Advisory Sessions: Designing for Real-World Applications
In this penultimate interview in our Advisory Sessions series, Nebraska area Graphic Designer and Photographer John Gawley talks about the importance of exhibiting solid design skills and the ability to design for real-world applications when the job market is challenging.
Q: What type(s) of companies are hiring individuals in your industry?
There is some regional variance in the design industry hiring right now. There may be a boom in some urban markets. Where I am in the Midwest, it mostly looks like in-house is hiring but small firms are struggling. Economic fears of a recession are causing companies to panic and have begun shrinking departments. Marketing, which generally includes creatives, may get the cut first. Most positions are looking for 3 years of experience.
Q: What advice do you have for an applicant regarding the job search and interview process?
When the market is tough, my advice is: Intern. Intern. Intern. Job posting for entry-level creatives are become scarcer. Everyone wants 3 years of experience. For a student looking to enter the design industry, you can start by getting an internship (or multiple) while in college. Get those connections and real-work experience before graduation.
In the Midwest, companies are moving back from remote work to in-person. If you want to get hired, this might be a deciding factor, being able to work in-person. Show up and do what you say you will. Putting in the work and the effort will make the difference. Don’t act as if you need hand-outs.
Q: What skills should a job applicant be fluent in for your industry?
Employers are looking for experience in the Adobe suite. The ability to use Figma and Sketch is becoming more important than coding skills such as HTML. Foundational skills like the ability to design a simple hierarchy and information design are HUGE. Digital design continues to grow. Being able to know the strategy behind digital platforms and guide best practices for these applications will continue to be in high demand in the coming years.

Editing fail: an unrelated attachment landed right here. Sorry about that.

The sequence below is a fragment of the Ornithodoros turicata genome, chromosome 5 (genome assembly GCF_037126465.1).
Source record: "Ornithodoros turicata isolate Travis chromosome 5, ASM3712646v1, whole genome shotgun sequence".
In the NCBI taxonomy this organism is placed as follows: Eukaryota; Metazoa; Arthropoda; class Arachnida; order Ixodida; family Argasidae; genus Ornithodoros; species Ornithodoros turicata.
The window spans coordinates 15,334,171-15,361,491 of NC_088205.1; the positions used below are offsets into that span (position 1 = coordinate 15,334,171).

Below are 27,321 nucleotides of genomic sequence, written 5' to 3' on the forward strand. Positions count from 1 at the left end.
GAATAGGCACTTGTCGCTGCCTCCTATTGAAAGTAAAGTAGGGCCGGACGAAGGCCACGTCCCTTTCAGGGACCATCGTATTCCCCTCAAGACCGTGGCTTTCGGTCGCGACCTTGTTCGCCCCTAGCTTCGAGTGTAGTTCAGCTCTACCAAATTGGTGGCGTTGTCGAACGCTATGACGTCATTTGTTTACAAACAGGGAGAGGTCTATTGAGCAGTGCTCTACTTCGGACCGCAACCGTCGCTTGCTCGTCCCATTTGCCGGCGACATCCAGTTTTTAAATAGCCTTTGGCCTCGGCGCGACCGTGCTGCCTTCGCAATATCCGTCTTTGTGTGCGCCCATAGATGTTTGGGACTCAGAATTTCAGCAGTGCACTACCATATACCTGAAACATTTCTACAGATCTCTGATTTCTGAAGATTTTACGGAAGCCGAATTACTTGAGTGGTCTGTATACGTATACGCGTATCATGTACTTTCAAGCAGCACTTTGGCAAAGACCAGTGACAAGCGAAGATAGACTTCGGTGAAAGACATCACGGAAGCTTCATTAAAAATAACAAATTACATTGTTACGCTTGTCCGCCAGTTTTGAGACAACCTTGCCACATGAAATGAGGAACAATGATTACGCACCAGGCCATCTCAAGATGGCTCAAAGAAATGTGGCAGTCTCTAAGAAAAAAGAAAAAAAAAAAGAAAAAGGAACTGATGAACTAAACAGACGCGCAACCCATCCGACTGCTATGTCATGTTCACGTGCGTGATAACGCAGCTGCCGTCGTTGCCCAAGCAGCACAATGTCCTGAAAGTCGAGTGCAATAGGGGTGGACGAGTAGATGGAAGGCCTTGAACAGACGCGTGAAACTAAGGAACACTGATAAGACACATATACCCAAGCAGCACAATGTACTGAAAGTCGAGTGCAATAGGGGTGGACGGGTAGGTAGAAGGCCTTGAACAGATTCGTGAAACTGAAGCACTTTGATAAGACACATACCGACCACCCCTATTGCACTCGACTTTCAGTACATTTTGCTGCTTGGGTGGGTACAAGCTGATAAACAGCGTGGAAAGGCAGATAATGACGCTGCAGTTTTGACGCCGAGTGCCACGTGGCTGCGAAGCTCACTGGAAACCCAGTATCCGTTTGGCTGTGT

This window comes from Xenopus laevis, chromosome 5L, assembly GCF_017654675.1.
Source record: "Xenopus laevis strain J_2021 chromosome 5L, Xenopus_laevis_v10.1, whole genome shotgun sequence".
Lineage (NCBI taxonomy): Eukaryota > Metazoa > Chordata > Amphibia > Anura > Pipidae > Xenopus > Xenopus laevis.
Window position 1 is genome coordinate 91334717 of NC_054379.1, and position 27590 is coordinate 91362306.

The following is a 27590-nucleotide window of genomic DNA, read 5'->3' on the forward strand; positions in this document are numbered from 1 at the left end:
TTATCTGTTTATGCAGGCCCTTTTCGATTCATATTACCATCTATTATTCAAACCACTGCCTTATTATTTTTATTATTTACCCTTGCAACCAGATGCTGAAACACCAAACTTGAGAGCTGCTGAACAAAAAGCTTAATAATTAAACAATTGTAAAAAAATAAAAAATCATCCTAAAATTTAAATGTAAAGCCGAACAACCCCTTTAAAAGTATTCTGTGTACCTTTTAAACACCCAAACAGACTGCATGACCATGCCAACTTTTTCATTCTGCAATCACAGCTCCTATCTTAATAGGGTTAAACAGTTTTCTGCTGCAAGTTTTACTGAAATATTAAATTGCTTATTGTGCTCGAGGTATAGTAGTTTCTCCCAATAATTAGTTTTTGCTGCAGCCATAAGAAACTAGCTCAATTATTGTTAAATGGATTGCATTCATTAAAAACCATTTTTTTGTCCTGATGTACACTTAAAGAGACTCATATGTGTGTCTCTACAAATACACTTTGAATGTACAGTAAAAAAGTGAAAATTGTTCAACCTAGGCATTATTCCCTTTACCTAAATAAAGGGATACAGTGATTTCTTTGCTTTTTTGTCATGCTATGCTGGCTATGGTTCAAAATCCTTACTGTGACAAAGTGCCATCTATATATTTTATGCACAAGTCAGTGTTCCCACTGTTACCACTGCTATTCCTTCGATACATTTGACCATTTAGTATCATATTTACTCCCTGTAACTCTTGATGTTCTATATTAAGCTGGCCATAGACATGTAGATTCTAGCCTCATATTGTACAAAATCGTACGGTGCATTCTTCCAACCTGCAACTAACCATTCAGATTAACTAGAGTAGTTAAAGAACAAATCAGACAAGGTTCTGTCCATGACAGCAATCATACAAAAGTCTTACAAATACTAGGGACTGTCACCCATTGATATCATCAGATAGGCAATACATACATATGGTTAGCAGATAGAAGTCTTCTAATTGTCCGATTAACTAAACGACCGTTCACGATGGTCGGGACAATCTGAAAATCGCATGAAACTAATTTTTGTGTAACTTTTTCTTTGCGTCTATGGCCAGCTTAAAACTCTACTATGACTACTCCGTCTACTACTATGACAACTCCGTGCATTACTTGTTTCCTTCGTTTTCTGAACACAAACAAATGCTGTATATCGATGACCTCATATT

A graduate can benefit greatly from simply being humble and willing to learn. The ability to make the connection between what someone asks vs. what they need can often be key. This speaks to the need for creative problem solving and design thinking skills.
Q: In your industry, does a graduate need to present a portfolio to be considered for a position?
I haven’t seen many in-person printed portfolios, unless it’s an old-school hiring manager. Be ready to have that in your back pocket. But most clients and employers are looking at online first. You don’t need to have a full custom website, but a simple professional one. Behance or SquareSpace are great low cost options to invest in. Also make sure your social pages, such as LinkedIn and Facebook, are ready for professional inspection.
In judging a portfolio, I like see a range of work. Instead of multiple types of the same projects I’d rather see a wide breath of work. The projects should be realistic, not dream projects. They should show an understanding of hierarchy, color theory, typography, and grid-systems.
My main criteria is: “Does this resemble something I’d see in the real world?”
Above all, don’t use a pre-built template from Google Docs if you’re apply for a design job; the design was done by Google, not you. This is the first place I will look to see how you understand design.
Q: Are professionals in your industry using AI tools?
I have begun to see them used as a tool but not a replacement for people. They are a place to start and prototype rapidly but we still need to have the human touch for authenticity.
There are concerns around how AI images will affect copyright. It already is a difficult thing to police and will become more complicated with AI. A company does not want to use an image that was AI-generated and later find out it has legal use restrictions.
At the same time, design grads should invest time in keeping up with AI developments. If you can bring a new level of understanding of how AI can be a tool, and help educate those who don’t know much, I can see this being huge in leading a company into the next decade.
To learn more about the industry pros that make up the Sessions College Advisory Board, visit the Advisory Board page.
Sessions Staff is a restless soul who loves to share Campus News stories with current and prospective students.